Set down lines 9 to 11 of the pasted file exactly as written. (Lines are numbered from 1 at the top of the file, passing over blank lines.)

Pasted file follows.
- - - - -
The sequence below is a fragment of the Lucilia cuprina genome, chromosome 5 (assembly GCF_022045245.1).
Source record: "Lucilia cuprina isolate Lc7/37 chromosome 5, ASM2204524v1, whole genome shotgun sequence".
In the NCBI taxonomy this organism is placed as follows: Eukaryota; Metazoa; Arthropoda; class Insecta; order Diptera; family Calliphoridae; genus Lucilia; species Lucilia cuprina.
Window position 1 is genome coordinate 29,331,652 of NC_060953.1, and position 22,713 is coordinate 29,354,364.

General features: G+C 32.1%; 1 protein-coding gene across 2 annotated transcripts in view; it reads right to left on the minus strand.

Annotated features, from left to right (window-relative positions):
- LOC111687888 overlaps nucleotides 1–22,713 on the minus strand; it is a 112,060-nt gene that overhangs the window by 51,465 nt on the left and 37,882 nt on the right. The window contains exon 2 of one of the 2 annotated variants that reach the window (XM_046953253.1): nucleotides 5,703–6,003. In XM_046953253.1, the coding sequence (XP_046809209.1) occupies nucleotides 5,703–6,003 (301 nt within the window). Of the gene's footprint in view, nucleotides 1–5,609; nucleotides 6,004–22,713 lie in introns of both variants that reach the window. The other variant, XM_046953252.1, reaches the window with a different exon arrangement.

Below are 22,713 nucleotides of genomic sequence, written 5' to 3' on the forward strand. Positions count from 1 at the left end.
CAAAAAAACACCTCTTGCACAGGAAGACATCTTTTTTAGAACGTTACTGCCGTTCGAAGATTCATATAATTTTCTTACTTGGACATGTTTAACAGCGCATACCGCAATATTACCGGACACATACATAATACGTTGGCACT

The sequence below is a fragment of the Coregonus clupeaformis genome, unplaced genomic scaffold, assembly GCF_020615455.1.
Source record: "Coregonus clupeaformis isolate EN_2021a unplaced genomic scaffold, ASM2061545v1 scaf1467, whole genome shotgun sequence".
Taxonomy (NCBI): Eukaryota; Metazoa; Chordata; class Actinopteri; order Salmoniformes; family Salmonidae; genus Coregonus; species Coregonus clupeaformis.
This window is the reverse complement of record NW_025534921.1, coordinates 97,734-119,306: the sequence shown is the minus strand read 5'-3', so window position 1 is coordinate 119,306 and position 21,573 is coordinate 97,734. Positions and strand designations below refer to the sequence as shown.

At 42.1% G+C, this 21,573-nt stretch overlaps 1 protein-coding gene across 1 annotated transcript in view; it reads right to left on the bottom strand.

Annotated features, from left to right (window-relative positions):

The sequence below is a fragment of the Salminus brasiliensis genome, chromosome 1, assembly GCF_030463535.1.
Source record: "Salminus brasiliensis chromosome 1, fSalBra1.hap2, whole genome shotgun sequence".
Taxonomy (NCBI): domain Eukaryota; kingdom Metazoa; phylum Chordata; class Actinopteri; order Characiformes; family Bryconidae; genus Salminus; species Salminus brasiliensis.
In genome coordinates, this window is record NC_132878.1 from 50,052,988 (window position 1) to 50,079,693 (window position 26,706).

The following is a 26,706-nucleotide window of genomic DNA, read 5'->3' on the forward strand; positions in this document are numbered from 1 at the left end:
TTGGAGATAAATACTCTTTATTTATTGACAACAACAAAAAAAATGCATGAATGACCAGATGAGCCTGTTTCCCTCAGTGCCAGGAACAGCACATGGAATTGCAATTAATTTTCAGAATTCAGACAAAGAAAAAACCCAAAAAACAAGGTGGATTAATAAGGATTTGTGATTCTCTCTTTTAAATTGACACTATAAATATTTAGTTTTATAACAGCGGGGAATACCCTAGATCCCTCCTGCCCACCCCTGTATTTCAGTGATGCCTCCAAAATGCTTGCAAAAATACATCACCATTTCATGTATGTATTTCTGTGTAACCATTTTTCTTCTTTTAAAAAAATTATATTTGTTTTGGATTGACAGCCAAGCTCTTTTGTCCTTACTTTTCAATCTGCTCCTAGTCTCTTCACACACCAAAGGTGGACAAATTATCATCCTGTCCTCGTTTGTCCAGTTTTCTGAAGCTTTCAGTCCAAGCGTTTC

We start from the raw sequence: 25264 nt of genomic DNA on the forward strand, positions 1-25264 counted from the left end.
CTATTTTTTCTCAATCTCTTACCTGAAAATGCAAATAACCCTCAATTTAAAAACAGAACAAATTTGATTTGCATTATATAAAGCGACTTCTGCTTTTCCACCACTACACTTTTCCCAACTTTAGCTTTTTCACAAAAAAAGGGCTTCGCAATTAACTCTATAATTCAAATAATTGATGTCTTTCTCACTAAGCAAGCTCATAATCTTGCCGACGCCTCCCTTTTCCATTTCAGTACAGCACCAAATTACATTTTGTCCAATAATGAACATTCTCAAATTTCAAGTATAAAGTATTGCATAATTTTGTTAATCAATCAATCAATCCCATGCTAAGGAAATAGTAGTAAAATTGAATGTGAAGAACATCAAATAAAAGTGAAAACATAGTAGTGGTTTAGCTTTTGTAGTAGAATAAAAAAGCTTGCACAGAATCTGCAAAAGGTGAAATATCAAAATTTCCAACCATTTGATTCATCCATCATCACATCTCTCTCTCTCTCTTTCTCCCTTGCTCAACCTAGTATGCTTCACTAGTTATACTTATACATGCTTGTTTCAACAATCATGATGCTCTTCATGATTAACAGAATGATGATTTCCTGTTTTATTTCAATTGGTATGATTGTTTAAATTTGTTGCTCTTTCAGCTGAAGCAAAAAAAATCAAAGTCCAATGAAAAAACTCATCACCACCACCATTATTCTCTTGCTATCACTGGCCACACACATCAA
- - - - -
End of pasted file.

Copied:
CAAAAAAACACCTCTTGCACAGGAAGACATCTTTTTTAGAACGTTACTGCCGTTCGAAGATTCATATAATTTTCTTACTTGGACATGTTTAACAGCGCATACCGCAATATTACCGGACACATACATAATACGTTGGCACT

The sequence below is a fragment of the Coregonus clupeaformis genome, unplaced genomic scaffold, assembly GCF_020615455.1.
Source record: "Coregonus clupeaformis isolate EN_2021a unplaced genomic scaffold, ASM2061545v1 scaf1467, whole genome shotgun sequence".